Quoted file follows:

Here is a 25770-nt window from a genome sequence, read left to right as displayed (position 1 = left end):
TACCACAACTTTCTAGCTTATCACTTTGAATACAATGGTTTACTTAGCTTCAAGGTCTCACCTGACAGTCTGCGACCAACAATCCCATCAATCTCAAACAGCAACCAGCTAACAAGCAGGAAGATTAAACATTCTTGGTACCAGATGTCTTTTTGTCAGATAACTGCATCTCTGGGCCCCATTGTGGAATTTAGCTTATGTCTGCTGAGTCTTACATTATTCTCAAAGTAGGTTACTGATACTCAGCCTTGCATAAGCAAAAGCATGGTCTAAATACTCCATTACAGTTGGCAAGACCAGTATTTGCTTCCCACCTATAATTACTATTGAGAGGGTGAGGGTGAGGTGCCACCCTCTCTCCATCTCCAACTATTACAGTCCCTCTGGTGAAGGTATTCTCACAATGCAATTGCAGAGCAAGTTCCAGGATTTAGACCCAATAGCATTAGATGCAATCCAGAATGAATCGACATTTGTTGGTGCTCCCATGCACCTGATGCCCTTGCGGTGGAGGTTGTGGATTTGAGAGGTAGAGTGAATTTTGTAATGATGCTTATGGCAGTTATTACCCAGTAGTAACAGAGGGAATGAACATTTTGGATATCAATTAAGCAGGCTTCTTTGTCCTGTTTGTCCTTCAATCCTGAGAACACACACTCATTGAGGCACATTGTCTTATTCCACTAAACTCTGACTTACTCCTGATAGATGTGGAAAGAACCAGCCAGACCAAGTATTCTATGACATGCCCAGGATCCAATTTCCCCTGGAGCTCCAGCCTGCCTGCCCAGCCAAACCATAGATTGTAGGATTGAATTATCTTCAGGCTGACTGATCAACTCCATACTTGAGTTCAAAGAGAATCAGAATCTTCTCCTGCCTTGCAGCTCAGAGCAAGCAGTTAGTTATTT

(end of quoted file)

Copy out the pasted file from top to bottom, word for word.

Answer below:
Here is a 25770-nt window from a genome sequence, read left to right as displayed (position 1 = left end):
TACCACAACTTTCTAGCTTATCACTTTGAATACAATGGTTTACTTAGCTTCAAGGTCTCACCTGACAGTCTGCGACCAACAATCCCATCAATCTCAAACAGCAACCAGCTAACAAGCAGGAAGATTAAACATTCTTGGTACCAGATGTCTTTTTGTCAGATAACTGCATCTCTGGGCCCCATTGTGGAATTTAGCTTATGTCTGCTGAGTCTTACATTATTCTCAAAGTAGGTTACTGATACTCAGCCTTGCATAAGCAAAAGCATGGTCTAAATACTCCATTACAGTTGGCAAGACCAGTATTTGCTTCCCACCTATAATTACTATTGAGAGGGTGAGGGTGAGGTGCCACCCTCTCTCCATCTCCAACTATTACAGTCCCTCTGGTGAAGGTATTCTCACAATGCAATTGCAGAGCAAGTTCCAGGATTTAGACCCAATAGCATTAGATGCAATCCAGAATGAATCGACATTTGTTGGTGCTCCCATGCACCTGATGCCCTTGCGGTGGAGGTTGTGGATTTGAGAGGTAGAGTGAATTTTGTAATGATGCTTATGGCAGTTATTACCCAGTAGTAACAGAGGGAATGAACATTTTGGATATCAATTAAGCAGGCTTCTTTGTCCTGTTTGTCCTTCAATCCTGAGAACACACACTCATTGAGGCACATTGTCTTATTCCACTAAACTCTGACTTACTCCTGATAGATGTGGAAAGAACCAGCCAGACCAAGTATTCTATGACATGCCCAGGATCCAATTTCCCCTGGAGCTCCAGCCTGCCTGCCCAGCCAAACCATAGATTGTAGGATTGAATTATCTTCAGGCTGACTGATCAACTCCATACTTGAGTTCAAAGAGAATCAGAATCTTCTCCTGCCTTGCAGCTCAGAGCAAGCAGTTAGTTATTT